Class 10 NCERT Solutions Life Processes with answers available in Pdf for free download. The NCERT Solutions for Class 10 Science with answers have been prepared as per the latest syllabus, NCERT books and examination pattern suggested in Standard 10 by CBSE, NCERT and KVS. Solutions to questions given in NCERT book for Class 10 Science are an important part of exams for Grade 10 Science and if practiced properly can help you to get higher marks. Refer to more Chapter-wise Solutions for NCERT Class 10 Science and also download more latest study material for all subjects
Life Processes Class 10 NCERT Solutions
Class 10 Science students should refer to the following NCERT questions with answers for Life Processes in standard 10. These NCERT Solutions with answers for Grade 10 Science will come in exams and help you to score good marks
Life Processes NCERT Solutions Class 10
Class 10 NCERT Solutions Life Processes - NCERT Solutions prepared for CBSE students by the best teachers in Delhi.
Question 1: Why is diffusion insufficient to meet the oxygen requirements of multi-cellular organisms like humans?
Answer: Multicellular organisms such as humans possess complex body designs. They have specialised cells and tissues for performing various necessary functions of the body such as intake of food and oxygen. Unlike unicellular organisms, multicellular cells are not in direct contact with the outside environment. Therefore, diffusion cannot meet their oxygen requirements.
Question 2: What criteria do we use to decide whether something is alive?
Answer: Any visible movement such as walking, breathing, or growing is generally used to decide whether something is alive or not. However, a living organism can also have movements, which are not visible to the naked eye. Therefore, the presence of life processes is a fundamental criterion that can be used to decide whether something is alive or not.
Question 3: What are outside raw materials used for by an organism?
Answer: An organism uses outside raw materials mostly in the form of food and oxygen. The raw materials required by an organism can be quite varied depending on the complexity of the organism and its environment.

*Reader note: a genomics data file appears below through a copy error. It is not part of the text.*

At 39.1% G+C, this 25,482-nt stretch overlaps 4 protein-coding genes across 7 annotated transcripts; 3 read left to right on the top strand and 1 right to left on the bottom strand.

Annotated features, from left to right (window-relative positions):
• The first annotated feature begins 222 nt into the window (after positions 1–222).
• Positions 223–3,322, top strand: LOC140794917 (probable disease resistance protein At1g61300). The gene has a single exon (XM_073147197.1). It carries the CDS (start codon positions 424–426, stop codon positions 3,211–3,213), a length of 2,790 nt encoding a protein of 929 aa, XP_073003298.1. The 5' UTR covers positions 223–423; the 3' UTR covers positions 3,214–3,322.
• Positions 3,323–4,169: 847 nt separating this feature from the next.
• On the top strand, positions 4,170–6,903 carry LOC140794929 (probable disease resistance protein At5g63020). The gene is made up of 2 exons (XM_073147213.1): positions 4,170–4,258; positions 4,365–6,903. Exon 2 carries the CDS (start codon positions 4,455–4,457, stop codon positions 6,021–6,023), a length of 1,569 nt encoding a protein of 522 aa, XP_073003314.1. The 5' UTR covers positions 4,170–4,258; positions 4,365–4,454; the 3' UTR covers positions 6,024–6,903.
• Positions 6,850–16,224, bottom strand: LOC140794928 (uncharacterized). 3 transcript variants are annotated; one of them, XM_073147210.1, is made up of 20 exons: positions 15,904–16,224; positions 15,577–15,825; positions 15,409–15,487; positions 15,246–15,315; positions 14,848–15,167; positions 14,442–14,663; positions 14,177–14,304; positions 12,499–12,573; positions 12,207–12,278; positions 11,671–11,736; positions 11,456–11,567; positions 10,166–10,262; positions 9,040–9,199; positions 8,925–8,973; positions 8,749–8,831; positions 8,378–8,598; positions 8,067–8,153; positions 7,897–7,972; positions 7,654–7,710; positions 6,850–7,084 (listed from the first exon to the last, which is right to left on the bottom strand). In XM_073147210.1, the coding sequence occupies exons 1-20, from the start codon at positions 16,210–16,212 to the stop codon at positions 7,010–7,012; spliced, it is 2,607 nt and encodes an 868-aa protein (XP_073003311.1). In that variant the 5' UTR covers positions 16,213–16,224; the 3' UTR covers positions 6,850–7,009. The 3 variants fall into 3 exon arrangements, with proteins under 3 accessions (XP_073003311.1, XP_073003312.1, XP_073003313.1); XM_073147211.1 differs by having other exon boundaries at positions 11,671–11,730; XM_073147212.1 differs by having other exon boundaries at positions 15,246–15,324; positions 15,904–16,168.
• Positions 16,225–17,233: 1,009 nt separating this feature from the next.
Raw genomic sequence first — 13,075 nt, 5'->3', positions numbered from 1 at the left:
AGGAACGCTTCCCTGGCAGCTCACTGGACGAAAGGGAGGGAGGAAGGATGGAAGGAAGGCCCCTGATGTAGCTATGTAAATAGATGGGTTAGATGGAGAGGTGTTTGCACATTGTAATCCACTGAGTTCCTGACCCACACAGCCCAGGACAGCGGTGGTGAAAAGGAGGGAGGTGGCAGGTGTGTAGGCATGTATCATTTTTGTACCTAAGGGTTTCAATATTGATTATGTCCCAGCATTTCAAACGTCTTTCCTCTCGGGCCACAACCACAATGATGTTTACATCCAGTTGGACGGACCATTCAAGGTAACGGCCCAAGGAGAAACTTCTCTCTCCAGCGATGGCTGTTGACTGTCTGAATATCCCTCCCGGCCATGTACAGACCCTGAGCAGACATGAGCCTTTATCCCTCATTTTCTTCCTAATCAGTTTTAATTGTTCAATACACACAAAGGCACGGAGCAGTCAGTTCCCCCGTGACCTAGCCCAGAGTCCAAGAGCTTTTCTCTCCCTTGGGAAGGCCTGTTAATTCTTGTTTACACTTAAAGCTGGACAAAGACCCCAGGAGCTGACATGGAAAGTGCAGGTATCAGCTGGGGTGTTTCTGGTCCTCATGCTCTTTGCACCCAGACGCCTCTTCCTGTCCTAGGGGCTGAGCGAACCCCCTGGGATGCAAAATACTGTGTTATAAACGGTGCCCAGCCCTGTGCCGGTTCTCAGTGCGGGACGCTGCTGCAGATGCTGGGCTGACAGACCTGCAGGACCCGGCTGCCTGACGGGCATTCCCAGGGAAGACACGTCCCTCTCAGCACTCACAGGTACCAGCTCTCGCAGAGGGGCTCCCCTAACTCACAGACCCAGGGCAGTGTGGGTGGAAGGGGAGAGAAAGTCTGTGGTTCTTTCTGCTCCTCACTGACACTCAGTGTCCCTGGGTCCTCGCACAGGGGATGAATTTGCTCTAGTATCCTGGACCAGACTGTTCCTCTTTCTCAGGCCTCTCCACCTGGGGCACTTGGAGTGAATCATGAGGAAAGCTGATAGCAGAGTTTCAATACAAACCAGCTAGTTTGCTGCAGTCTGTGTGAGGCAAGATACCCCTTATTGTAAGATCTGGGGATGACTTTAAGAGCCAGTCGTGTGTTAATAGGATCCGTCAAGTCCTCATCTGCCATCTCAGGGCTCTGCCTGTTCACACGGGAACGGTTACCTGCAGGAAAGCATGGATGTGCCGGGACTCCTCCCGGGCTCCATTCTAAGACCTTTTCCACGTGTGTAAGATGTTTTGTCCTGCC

Question 4: What processes would you consider essential for maintaining life?
Answer: Life processes such as nutrition, respiration, transportation, excretion, etc. are essential for maintaining life.
Question 5: What are the differences between autotrophic nutrition and heterotrophic nutrition?
Answer: Autotrophic nutrition Heterotrophic nutrition
(i) Food is synthesised from simple inorganic raw materials such as CO2and water.
(i) Food is obtained directly or indirectly from autotrophs. This food is broken down with the help of enzymes.
(ii) Presence of green pigment (chlorophyll) is necessary.
(ii) No pigment is required in this type of nutrition.
(iii)Food is generally prepared during day time.
(iii)Food can be prepared at all times.
(iv)All green plants and some bacteria havethis type of nutrition.
(iv)All animals and fungi have this type of nutrition.
Question 6: Where do plants get each of the raw materials required for photosynthesis?
Answer: The following raw materials are required for photosynthesis:
• The raw material CO2 enters from the atmosphere through stomata.
• Water is absorbed from the soil by the plant roots.
• Sunlight, an important component to manufacture food, is absorbed by the chlorophyll and other green parts of the plants.
Question 7: What is the role of the acid in our stomach?
Answer: The hydrochloric acid present in our stomach dissolves bits of food and creates an acidic medium. In this acidic medium, enzyme pepsinogen is converted to pepsin, which is a proteindigesting enzyme.
Question 8: What is the function of digestive enzymes?
Answer: Digestive enzymes such as amylase, lipase, pepsin, trypsin, etc. help in the breaking down of complex food particles into simple ones. These simple particles can be easily absorbed by the blood and thus transported to all the cells of the body.
Question 9: How is the small intestine designed to absorb digested food?
Answer: The small intestine has millions of tiny finger-like projections called villi. These villi increase the surface area for more efficient food absorption. Within these villi, many blood vessels are present that absorb the digested food and carry it to the blood stream. From the blood stream, the absorbed food is delivered to each and every cell of the body.
Question 10: What advantage over an aquatic organism does a terrestrial organism have with regard to obtaining oxygen for respiration?
Answer: Terrestrial organisms take up oxygen from the atmosphere whereas aquatic animals need to utilize oxygen present in the water. Air contains more O2 as compared to water. Since the content of O2 in air is high, the terrestrial animals do not have to breathe faster to get more oxygen. Therefore, unlike aquatic animals, terrestrial animals do not have to show various adaptations for better gaseous exchange.
Question 11: What are the different ways in which glucose is oxidized to provide energy in various organisms?
Answer: Glucose is first broken down in the cell cytoplasm into a three carbon molecule called pyruvate. Pyruvate is further broken down by different ways to provide energy. The breakdown of glucose by different pathways can be illustrated as follows.In yeast and human muscle cells, the breakdown of pyruvate occurs in the absence of oxygen whereas in mitochondria, the breakdown of pyruvate occurs in the presence of oxygen.
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